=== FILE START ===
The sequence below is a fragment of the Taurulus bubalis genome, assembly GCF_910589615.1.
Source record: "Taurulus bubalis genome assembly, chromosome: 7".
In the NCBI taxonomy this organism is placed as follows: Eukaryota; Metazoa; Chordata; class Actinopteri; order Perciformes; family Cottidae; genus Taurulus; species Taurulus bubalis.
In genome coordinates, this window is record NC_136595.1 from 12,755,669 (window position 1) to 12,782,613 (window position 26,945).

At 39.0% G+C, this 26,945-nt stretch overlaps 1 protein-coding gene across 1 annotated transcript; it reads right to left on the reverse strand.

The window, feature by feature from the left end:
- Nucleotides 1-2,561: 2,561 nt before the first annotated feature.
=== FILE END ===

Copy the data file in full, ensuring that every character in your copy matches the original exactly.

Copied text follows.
The sequence below is a fragment of the Taurulus bubalis genome, assembly GCF_910589615.1.
Source record: "Taurulus bubalis genome assembly, chromosome: 7".
In the NCBI taxonomy this organism is placed as follows: Eukaryota; Metazoa; Chordata; class Actinopteri; order Perciformes; family Cottidae; genus Taurulus; species Taurulus bubalis.
In genome coordinates, this window is record NC_136595.1 from 12,755,669 (window position 1) to 12,782,613 (window position 26,945).

At 39.0% G+C, this 26,945-nt stretch overlaps 1 protein-coding gene across 1 annotated transcript; it reads right to left on the reverse strand.

The window, feature by feature from the left end:
- Nucleotides 1-2,561: 2,561 nt before the first annotated feature.